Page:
French and Spanish used to be the only foreign languages offered in high school. While most students are still taking one of those two, languages like Mandarin Chinese, Japanese, and Arabic are increasingly being offered in high schools, according to a recently released survey by the American Council on the Teaching of Foreign Languages.
More than 70 percent of all public school students who enrolled in a foreign language took Spanish, and another 15 percent took French, but enrollment in Chinese nearly tripled between the 2004-05 school year and the 2007-08 school year, from 20,292 to 59,860. Enrollment in Japanese classes increased 17 percent, and it remained the fifth most-taught language, after Spanish, French, German, and Latin.
The federally funded council studies enrollment levels every six years, with the 2007-08 data being the most recent statistics available.
[Waiting until college to learn a foreign language? Start with these tips.]
Although relatively few students study Chinese, Marty Abbott, the council's director of education, says gains have been widespread. "Ten years ago, you would have found Chinese primarily on the West and East Coasts," she says. "We're seeing [increases] happening in urban, suburban, and rural areas. We're seeing increases in most states."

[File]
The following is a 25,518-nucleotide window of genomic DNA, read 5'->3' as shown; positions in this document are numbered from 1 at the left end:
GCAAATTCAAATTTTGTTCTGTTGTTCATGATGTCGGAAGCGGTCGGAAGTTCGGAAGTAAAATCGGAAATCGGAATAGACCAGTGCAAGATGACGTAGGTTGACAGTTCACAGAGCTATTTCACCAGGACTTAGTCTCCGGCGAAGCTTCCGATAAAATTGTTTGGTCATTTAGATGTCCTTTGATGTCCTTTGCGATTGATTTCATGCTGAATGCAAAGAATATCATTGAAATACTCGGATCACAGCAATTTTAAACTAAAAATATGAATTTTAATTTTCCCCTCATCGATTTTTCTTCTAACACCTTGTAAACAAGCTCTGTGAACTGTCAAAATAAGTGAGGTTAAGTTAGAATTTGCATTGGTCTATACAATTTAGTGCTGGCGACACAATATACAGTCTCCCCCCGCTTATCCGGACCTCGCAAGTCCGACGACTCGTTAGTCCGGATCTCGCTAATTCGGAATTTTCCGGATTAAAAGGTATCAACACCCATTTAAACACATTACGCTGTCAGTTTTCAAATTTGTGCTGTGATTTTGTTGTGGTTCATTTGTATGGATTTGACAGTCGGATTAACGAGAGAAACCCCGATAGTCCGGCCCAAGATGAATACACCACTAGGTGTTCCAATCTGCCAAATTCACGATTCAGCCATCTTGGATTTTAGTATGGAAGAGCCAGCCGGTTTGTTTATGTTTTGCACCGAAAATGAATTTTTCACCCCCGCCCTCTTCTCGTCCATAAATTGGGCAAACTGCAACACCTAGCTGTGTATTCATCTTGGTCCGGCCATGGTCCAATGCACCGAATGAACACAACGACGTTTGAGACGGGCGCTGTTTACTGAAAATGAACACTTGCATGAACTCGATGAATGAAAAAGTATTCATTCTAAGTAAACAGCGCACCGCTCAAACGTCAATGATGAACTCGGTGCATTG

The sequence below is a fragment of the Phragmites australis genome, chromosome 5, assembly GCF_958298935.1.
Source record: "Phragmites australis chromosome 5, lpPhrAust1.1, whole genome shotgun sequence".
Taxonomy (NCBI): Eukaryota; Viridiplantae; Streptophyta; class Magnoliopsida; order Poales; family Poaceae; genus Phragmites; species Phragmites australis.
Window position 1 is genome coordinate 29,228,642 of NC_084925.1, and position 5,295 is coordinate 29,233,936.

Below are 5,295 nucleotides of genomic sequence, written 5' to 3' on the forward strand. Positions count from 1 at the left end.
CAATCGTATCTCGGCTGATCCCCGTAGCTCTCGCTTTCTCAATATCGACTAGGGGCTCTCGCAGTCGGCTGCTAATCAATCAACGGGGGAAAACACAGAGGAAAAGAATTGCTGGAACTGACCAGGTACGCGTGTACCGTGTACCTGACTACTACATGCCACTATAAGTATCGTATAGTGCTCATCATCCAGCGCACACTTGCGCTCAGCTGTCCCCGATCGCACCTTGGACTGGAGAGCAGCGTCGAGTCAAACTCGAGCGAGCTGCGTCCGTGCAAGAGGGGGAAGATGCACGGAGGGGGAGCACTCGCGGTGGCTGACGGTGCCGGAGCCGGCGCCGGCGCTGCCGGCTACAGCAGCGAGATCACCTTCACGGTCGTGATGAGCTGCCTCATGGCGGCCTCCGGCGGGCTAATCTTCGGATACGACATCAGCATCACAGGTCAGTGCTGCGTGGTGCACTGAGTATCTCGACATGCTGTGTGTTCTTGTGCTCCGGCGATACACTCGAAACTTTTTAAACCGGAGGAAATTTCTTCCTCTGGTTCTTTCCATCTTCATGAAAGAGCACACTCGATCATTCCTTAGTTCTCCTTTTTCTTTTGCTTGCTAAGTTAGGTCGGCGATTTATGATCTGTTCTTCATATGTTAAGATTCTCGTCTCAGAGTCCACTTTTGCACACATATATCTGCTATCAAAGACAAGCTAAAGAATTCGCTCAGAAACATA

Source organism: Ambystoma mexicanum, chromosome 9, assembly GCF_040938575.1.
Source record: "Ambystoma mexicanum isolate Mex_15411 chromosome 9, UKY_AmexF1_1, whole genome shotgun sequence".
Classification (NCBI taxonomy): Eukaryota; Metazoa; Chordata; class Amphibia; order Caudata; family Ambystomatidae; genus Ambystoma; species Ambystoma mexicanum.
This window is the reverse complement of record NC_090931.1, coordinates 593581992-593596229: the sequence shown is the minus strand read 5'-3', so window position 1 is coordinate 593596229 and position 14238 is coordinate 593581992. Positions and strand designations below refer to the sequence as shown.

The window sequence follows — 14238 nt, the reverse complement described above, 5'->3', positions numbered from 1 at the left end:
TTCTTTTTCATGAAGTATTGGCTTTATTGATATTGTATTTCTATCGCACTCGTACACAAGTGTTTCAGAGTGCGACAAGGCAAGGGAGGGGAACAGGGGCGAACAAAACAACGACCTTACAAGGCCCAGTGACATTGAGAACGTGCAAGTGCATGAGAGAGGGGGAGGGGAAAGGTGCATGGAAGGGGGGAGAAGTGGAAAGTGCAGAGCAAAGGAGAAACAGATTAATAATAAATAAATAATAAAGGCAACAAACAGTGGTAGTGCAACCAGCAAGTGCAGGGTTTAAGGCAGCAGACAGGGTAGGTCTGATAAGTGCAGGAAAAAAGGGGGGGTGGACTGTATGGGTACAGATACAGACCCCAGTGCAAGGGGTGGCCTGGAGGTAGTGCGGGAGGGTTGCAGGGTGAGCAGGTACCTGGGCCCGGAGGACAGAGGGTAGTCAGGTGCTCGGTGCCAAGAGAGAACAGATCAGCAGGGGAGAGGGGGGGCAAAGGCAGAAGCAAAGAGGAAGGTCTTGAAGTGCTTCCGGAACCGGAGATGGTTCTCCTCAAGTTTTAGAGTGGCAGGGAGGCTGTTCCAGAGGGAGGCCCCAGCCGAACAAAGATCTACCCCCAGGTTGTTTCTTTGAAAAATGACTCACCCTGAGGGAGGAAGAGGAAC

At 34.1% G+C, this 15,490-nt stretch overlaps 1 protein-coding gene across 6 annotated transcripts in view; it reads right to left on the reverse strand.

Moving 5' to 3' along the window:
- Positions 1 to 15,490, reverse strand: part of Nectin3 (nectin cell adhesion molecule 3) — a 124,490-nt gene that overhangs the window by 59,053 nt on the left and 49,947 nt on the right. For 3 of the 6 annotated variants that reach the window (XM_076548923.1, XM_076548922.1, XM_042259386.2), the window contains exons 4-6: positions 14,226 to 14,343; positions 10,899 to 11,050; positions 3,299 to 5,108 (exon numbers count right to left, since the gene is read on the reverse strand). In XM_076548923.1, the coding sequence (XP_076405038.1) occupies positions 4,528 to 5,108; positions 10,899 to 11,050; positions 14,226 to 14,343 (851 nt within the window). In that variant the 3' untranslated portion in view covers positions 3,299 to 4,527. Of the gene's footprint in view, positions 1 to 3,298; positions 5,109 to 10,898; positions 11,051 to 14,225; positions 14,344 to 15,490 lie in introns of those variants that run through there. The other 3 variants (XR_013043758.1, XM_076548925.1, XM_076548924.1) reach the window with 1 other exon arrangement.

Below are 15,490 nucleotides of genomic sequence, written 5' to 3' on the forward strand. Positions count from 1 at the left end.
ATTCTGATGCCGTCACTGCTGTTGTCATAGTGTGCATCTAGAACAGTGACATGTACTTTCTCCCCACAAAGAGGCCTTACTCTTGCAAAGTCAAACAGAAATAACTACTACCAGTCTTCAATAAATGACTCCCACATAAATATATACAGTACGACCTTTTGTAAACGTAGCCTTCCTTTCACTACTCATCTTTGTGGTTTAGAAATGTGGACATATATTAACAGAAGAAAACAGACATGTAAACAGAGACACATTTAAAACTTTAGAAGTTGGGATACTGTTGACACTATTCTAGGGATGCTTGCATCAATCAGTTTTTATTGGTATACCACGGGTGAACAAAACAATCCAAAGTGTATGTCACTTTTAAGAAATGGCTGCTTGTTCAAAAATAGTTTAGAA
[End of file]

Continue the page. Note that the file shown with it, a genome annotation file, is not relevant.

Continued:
States where the increase has been the strongest include California (which leads the way with 12,700 students taking Chinese), New Jersey, New York, and Massachusetts. But Minnesota, Delaware, and Utah also have growing Chinese programs. Delaware and Utah had no public school Chinese classes in 2004, but now Chinese classes in those states have 2,000 and 1,200 students, respectively.
Overall, however, the report says foreign language enrollment has been disappointing. About 30 percent of students in secondary school (middle school or high school) took a foreign language, which the agency says is too low, especially if America wants to deliver on raising "new generations of Americans [that are] fluent in multiple languages," as President Barack Obama called for during his 2008 campaign.
Only three states reported seeing enrollment levels above 50 percent: Connecticut (58 percent), Wisconsin (54 percent), and Iowa (50 percent), and programs in Washington, D.C., Rhode Island, and Virginia were cut by about a third or more.
Abbott says individual schools and school districts decide which foreign languages to teach, based on a variety of factors including demand from students and parents and availability of qualified teachers. Some schools receive federal funding and teacher placement for teaching languages the government deems critical for government jobs or national security. Recently, those languages have included Arabic, Chinese, Urdu, Farsi, Korean, and Japanese.